Secondhand Smoke Isn’t Red or Blue
Supporters of tea party want clean air, too
Posted by: Editor | Mar 1, 2011
It turns out that we can all get along.
State lawmakers immersed in contentious legislative sessions can find welcome relief from partisan combat on an issue where voter support transcends party lines and ideological leanings: Backing for comprehensive smoke-free air laws.
Polls conducted for coalitions of public health groups working to enact or keep intact comprehensive smoke-free laws in Texas, Kentucky and Kansas have found across-the-board support for laws covering all workplaces, including restaurants and bars. Voters of all political persuasions agree: Lawmakers should protect everyone's right to breathe clean air.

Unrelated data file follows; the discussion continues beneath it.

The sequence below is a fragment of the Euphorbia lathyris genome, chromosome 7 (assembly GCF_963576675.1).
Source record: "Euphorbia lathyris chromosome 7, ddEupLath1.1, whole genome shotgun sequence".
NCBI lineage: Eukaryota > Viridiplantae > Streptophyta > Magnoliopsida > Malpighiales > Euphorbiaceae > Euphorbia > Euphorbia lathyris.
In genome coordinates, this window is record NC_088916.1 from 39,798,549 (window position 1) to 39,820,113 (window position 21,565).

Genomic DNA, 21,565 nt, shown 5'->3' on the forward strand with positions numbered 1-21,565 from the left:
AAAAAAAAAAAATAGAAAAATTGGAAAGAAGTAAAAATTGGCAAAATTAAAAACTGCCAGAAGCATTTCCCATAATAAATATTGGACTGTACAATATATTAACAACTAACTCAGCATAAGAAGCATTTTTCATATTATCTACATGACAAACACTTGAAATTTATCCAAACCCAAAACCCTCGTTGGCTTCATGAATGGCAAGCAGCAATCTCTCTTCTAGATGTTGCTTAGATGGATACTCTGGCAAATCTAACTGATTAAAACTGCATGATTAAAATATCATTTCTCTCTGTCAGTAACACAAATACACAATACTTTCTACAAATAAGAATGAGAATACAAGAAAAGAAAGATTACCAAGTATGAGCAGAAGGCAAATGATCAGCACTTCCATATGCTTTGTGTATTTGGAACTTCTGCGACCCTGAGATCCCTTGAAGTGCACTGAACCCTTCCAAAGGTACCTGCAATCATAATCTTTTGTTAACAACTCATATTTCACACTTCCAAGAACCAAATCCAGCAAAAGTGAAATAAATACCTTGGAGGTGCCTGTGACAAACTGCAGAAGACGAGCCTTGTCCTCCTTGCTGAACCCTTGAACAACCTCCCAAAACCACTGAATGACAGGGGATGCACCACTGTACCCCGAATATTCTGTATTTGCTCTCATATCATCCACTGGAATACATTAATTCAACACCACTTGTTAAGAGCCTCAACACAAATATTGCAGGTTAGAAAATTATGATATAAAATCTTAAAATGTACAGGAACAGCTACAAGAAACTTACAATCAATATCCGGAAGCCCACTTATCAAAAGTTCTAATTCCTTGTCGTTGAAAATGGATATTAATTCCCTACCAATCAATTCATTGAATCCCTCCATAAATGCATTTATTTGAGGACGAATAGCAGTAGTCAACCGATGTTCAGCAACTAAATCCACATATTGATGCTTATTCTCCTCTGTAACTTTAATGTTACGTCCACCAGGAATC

Strong majorities of Democrats and Republicans support smoke-free laws in Kentucky and Texas, where lawmakers are now considering legislation to enact them. In Kansas, where there is talk of repealing or weakening the 2010 statewide smoke-free law , voters disagree strongly — members of both parties want it kept in place.
Voter Support for Smoke-Free Laws is Strong Across Party Lines
And what of voters who share all or most of the views of the tea party movement? In all three states, a clear majority want to be protected from the poisonous stew of secondhand smoke, too. In Kansas, fully 65 percent of those who share the tea party's views support the state's smoke-free law. In both Kentucky and Texas, clear majorities of tea party supporters also want to go smoke-free.
With so many tough political choices ahead, lawmakers should give themselves a political breather and take this popular route to protecting citizens and saving lives.